Examining the Legacy of Justice Antonin Scalia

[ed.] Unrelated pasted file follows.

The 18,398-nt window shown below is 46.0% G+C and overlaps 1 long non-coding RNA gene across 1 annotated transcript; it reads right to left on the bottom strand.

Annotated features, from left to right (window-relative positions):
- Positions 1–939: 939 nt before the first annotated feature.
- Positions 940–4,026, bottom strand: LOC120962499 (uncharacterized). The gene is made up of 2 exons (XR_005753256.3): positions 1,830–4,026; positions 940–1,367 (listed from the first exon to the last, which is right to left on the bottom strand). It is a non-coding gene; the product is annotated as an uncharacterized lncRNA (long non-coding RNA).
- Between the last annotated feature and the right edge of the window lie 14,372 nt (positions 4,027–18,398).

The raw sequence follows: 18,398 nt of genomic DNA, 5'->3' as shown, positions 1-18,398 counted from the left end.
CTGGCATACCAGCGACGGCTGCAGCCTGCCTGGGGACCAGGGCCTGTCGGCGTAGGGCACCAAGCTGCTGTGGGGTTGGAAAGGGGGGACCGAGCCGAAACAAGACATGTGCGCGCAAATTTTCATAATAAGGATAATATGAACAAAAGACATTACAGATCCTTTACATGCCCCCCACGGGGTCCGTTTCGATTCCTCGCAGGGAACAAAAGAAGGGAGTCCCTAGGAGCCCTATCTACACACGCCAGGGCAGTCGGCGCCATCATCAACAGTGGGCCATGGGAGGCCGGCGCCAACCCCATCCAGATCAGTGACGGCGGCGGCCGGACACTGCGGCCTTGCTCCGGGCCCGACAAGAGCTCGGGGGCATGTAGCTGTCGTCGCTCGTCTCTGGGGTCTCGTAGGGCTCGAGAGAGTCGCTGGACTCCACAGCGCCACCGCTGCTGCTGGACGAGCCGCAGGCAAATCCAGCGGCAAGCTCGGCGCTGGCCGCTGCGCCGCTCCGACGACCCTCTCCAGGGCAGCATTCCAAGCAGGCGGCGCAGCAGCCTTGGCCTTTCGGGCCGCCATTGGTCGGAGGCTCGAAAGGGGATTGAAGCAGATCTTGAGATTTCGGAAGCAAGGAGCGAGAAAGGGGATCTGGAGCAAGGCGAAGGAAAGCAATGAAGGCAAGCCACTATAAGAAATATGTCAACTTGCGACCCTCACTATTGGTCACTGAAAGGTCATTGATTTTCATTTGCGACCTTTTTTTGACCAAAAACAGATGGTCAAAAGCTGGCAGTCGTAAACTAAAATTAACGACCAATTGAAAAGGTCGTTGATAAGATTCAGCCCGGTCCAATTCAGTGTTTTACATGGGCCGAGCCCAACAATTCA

Will Slater Every American generation suffers the unexpected death of at least one of its great citizens. Our parents’ generation lost the Kennedy brothers, before them was FDR’s shortened fourth term in office and of course, the assassination of Lincoln. These losses rip our society to its core, because they leave us exposed, without the protective, shielding arms of our leaders. Even kids feel the weight of these deaths, how could they not, as the nation is permanently devoid of an identity- creating figure. Supreme Court Justice Antonin Scalia was one of these American titans.    Justice Scalia dominated the Supreme Court, serving for almost thirty years. Following a nomination by president Ronald Reagan, Scalia was an instant force in the court and perhaps one of its most influential figures. Throughout his term, Scalia held himself to a high standard of observance to the Constitution, leading with the principles of textualism and originalism (a heightened emphasis on the Constitution and other texts).  Known as the most outspoken and one of the most conservative justices, Scalia was an inherently controversial figure, but one that should burn bright in America’s national memory, more hero than villain. Antonin Scalia died on February 13th, and with his passing joins the likes of Kennedy, Roosevelt and Lincoln. Sometimes it can be hard to separate man from his legacy. With Justice Scalia, this won’t be the case. His sharp tongue, wit and verbal creativity had a direct and lasting impact on not only his fellow justices, the cases they argued and the decisions they made, but on a generation of judges and lawyers. The court is often marked with legal jargon, which is what made Scalia’s candor so refreshing. Using phrases like “pure applesauce,” “so obvious” and “jiggery pokery” (what?), Scalia changed the way the law was talked about. Upper school history teacher, Ms. Gallagher,  sat in on three Supreme Court cases involving the late justice, and was always impressed and entertained by the dissents he would read, not only for the legal content, but, in her words, “he was filled with salt and vinegar, and would just spew what he was unhappy about.” In a recent article she wrote for Jonathan Turley, Ms. Gallagher explained her complicated relationship with Scalia, and admiration for his opinions, as she “was likely going to disagree with the opinion before [she] read it and end up virtually persuaded by it at the end.” Ms. Gallagher goes on, Scalia’s “profound sense of American and European history always nearly convinced me why I should come his way.” However, Ms. Gallagher also explained in her article that, during the affirmative action case last year, the Justice overstepped his bounds and perhaps gave his critics more ammunition. She explained that it was his behavior in the aforementioned case that “reminded [her] of the intolerant Scalia,” the Scalia much of America hated.   For his conservative, and at times harsh ways, many rejoiced at the news of the justice’s death. The justice dissented on Roe v. Wade, same-sex marriage, the Affordable Care Act, and joined the majority in the Citizens United case and on deciding on the Voting Rights Act. These are, generally speaking, minority opinions in America, and certainly at liberally- slanted Latin. At times, it can be hard to reconcile these two things: the legality of a decision vs. the morality of it.  It can be hard to separate one’s political opinion from their legal opinion. It is true that the Supreme Court is supposed to rule on the constitutionality of cases placed in front of them, and not the impact their decision might have. It is with this that we understand that Scalia’s vote on, say, same-sex marriage, was in theory not a product of his personal opinion on the matter, but of his reading of the constitution. Supporters of same-sex marriage can’t hate him for that, they can’t call him a bigot or a homophobe, they can merely disagree with his understanding. Justice Scalia held a greater, enduring vision of American democracy. It was his contention that social change should not occur through the Supreme Court. In his dissent in the same- sex marriage case, Scalia wrote, “Today’s decree says that my Ruler, and the Ruler of 320 million Americans coast-to-coast, is a majority of the nine lawyers on the Supreme Court. The opinion in these cases is the furthest extension in fact— and the furthest extension one can even imagine—of the Court’s claimed power to create “liberties” that the Constitution and its Amendments neglect to mention.” This philosophy of Scalia’s extended beyond same-sex marriage to many of the laws that he was so disliked for. If it was truly the will of America to make such great changes to our lifestyle, then we would pass laws through legislation, not the courts. Almost immediately following Scalia’s death, America was thrust into a national debate over the appointment of a replacement justice. Traditionally, the president nominates an appointee for the spot on the bench, and Congress confirms/rejects him or her. This term’s Republican Congress has no intention of allowing President Obama to place a liberal justice in power, hoping to delay the process until a new president is in office. With Obama recently declaring his intentions to appoint someone, it seems we face an impasse.  Ms. Gallagher pointed out a little talked about aspect of this situation, that the Constitution is exceedingly vague on the aforementioned process. The Appointments Clause of Article II, Section II, goes as follows: “He[The President] shall have the Power, by and with the Advice and Consent of the Senate to… nominate…Justices of the Supreme Court.” What does advice and consent really mean? Is Obama tied to precedent or will he choose how he interprets these words, especially, as Ms. Gallagher points out, considering that this president in know for his executive orders. These are important questions, yes, but we must not fail to recognize the momentousness of Justice Scalia’s passing. Ms. Gallagher made a point of telling me that students should stop and consider this moment, for not often do such high ranking and historic government officials pass away unexpectedly. It will be, she promises an “I was there” moment in all of our lives. We can disagree on Scalia’s decisions, but we can’t miss the power of his words, and we certainly can’t question his desire to protect American values. The justice should not be anglicized in death, no one should be, but he has become our generation’s great citizen, lost to unexpected death. “You have enemies? Good. That means you’ve stood up for something, sometime in your life.”  –Winston Churchill Rest in peace, Justice Scalia. For a more in- depth look at Antonin Scalia, be sure to read Ms. Gallagher’s fascinating and powerful article at https://jonathanturley.org/2016/02/21/so-long-justice-scalia/?platform=hootsuite]]>